Increased first trimester nuchal translucency measurement was associated with a higher risk of major congenital heart defect in chromosomally normal pregnancies. The practical implications of our findings are that patients with unexplained elevations of nuchal translucency may need referral for a fetal echocardiogram.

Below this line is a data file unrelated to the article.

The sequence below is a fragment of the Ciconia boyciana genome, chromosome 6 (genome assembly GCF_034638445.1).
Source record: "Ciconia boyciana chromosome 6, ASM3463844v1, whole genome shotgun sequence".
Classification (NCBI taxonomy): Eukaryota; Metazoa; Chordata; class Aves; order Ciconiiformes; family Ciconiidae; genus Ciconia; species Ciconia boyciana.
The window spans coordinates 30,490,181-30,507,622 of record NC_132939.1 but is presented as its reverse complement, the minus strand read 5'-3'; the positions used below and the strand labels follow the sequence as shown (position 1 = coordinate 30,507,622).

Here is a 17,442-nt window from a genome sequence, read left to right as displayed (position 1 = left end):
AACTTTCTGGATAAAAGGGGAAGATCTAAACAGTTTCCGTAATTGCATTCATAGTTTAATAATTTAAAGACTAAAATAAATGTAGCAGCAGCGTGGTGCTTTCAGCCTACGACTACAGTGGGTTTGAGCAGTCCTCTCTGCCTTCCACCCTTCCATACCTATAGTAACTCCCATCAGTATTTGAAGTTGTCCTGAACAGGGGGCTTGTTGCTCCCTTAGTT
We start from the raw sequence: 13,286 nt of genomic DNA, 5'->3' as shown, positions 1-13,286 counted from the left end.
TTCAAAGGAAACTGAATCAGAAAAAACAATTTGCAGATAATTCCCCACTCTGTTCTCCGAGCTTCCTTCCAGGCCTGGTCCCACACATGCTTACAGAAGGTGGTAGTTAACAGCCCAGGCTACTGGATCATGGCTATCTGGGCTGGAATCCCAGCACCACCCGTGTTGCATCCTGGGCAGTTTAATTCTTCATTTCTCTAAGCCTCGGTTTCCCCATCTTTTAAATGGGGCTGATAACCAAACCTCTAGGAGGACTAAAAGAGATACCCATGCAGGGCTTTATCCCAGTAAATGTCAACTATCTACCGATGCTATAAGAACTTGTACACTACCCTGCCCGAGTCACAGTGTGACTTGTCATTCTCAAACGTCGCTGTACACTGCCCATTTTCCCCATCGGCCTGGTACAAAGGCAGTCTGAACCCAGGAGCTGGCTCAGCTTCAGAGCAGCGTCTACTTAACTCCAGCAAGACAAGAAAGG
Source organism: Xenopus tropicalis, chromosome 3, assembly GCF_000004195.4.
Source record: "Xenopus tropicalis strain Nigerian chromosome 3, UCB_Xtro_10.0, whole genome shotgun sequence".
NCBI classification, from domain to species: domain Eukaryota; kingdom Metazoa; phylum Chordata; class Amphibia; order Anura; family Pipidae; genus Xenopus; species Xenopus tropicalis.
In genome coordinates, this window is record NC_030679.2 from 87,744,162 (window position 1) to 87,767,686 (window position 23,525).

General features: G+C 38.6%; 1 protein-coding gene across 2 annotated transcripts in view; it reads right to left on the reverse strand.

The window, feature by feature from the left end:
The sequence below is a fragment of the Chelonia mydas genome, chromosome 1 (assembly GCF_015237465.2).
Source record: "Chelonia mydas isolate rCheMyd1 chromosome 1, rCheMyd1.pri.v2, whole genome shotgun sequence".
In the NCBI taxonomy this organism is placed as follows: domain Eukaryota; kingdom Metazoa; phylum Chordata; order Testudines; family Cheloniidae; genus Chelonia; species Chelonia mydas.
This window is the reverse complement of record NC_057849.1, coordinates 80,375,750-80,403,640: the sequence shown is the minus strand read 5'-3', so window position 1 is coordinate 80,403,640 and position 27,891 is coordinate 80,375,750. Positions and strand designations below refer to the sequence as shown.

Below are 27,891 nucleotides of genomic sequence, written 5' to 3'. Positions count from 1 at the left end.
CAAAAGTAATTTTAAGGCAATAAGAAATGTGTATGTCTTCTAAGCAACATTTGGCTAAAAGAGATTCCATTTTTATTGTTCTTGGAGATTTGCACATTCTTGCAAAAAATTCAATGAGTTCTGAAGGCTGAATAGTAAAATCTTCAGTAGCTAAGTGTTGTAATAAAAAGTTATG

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ABSTRACT: Objective: Nuchal translucency (NT) thickness is one of the major screening markers during the first trimester that could be influenced by several factors. Here, we investigated the association between NT thickness and thyroid related hormones. Methods: NT thickness was measured with transabdominal ultrasound in 643 pregnant women between 11 and 13 weeks of gestation. Maternal thyroxine (T4), free thyroxine (fT4) and thyroid-stimulating hormone (TSH) were evaluated. Bivariate correlations were assessed and thyroid profile was subcategorized with regard to the calculated reference ranges. Results: An inverse relation was found between serum levels of maternal T4 with NT thickness (r = −0.128, p = 0.001) and CRL (r = −0.168, p Conclusion: Thyroid function tests are found to independently influence NT measurements in the first trimester. Assessment of hormones such as thyroxine could optimize the interpretation of screening tests for pathological conditions during pregnancy.Journal of Maternal-Fetal and Neonatal Medicine 10/2013; 26(16). DOI:10.3109/14767058.2013.784259 · 1.21 Impact Factor